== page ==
2. Do not use pollutants such as detergent, in streams or springs while washing and bathing.
  3. Do not use wood as fuel to cook food at the campsite.
  4. Do not leave cigarettes butts or make open fires in the forests.
  5. Do not consume aerated drinks, alcohol, drugs or any other intoxicant and throw bottles in the wild.
  6. Polythene and plastics are non-biodegradable and unhealthy for the environment and must not be used and littered.

I know a lot of Do’s and Don’ts listed above are pretty common and termed as general awareness, however despite this general awareness which every educated person has, there is still a lot of litter at all the popular tourist spots and trekking trails around the country.

If one happens to visit the popular hill stations like Kasol (Parvati Valley), McLoedganj or the popular trekking routes such as Triund, Kheerganga one is sure to find toffee wrappers, chips packets, plastic water bottles littered all around. This litter creates a negative image in the mind of fellow travellers from different parts of the world.

The reason of emphasising Triund and Kheerganga is primarily that these are comparatively easy treks which can be done in a day or two and don’t need too much of trekking gears. What was once a quaint little camping ground, has now become a public camping ground with tents and toilets fixed permanently.

Hence as responsible travellers, one must keep their actions in control and avoid littering any of the places they travel to. Seeing that we don’t litter and keep our trash in our bags instead of dumping it, the other passed by tourists will also observe it and start implementing it. And this is how we will be able to restore the natural beauty of the places by decluttering it.

Eco Tourism also means to help support the local biodiversity by supporting the locals who live with bare minimum damage to the environment. Instead of shopping at big supermarkets, one can prefer to shop the same things in smaller shops thus helping the local people running the shop.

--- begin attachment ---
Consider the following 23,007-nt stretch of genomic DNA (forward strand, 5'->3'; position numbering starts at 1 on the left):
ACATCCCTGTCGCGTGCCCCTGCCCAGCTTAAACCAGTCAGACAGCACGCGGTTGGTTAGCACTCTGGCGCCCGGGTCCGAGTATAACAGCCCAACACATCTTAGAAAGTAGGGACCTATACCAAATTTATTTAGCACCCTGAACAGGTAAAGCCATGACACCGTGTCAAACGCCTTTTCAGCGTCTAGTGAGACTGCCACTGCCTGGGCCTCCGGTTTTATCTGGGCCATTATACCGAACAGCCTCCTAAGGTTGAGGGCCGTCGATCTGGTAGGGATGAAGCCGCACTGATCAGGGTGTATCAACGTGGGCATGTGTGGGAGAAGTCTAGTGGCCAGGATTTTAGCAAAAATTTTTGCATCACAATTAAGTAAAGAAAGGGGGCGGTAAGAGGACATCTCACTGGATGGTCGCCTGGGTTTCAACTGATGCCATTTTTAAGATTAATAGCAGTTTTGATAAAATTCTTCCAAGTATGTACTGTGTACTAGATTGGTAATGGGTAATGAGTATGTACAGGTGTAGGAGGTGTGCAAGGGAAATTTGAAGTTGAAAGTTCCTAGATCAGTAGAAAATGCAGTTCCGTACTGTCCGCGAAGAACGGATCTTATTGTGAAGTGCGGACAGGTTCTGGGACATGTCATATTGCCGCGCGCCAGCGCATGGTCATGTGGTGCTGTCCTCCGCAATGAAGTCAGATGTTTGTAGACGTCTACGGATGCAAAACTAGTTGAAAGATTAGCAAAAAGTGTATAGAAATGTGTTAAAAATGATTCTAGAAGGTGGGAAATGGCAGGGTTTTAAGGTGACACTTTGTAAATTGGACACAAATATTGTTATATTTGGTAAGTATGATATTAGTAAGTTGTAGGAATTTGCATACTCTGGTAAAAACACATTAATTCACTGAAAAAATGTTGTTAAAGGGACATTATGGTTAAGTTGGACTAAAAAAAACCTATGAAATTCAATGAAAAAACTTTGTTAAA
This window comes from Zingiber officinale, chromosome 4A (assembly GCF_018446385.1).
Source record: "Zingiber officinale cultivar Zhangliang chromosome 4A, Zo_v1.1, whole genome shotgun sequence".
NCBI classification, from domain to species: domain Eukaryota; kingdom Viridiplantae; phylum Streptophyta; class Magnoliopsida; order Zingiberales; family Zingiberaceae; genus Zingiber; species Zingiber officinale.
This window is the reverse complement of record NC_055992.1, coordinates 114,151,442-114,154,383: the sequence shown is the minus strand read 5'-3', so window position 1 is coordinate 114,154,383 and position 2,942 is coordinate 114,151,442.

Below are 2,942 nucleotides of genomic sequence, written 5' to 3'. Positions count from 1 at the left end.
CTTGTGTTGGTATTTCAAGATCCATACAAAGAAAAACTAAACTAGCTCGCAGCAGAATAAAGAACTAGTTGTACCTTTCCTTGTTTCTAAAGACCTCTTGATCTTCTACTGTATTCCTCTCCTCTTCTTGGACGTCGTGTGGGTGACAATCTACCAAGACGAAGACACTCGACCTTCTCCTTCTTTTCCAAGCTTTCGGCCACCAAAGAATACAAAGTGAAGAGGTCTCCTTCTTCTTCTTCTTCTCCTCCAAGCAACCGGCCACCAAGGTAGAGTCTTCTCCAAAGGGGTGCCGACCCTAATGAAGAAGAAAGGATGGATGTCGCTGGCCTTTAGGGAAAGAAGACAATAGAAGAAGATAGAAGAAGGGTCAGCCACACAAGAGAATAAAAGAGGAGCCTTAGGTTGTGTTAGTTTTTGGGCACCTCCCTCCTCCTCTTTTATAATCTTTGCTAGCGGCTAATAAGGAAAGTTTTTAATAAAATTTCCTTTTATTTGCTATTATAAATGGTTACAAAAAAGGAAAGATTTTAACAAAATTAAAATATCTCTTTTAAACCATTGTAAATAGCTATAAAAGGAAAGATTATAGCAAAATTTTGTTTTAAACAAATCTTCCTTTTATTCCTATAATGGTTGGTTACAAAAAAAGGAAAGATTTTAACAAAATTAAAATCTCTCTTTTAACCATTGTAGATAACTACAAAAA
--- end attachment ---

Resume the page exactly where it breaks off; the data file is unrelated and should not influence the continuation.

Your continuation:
If you feel that you are good in a certain language or a subject, volunteer with NGO’s to share your knowledge with the locals who have very little connection to the outside world. You can even volunteer and do some work along the locals such as working on a field, running a café/dhaba. Often you can exchange your skills in which you are doing volunteering work for free accommodation and food, which makes it a Win-Win for both the parties. This also given you a lot of exposure to the local culture and if you have got the resources, you can even help in your own capacity to improve the standard of living of the locals.

As a 20 something youth in India bitten by the travel bug, I urge my fellow travellers to read the passage and share it widely before it’s too late, and all our tourist places become so dirty that the travel industry, instead of growing, starts to decline.

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The views and opinions expressed in this article are those of the authors and do not necessarily reflect the official policy or position of The writers are solely responsible for any claims arising out of the contents of this article.
About the Author
Arnav Mathur
Arnav is a civil engineer by profession and a hard core foodie and a travel aficionado at heart. Being an Army brat by birth, travelling and socialising is in his DNA. His belief is : "Go to a new place every month or two to explore, relax and live life to the fullest."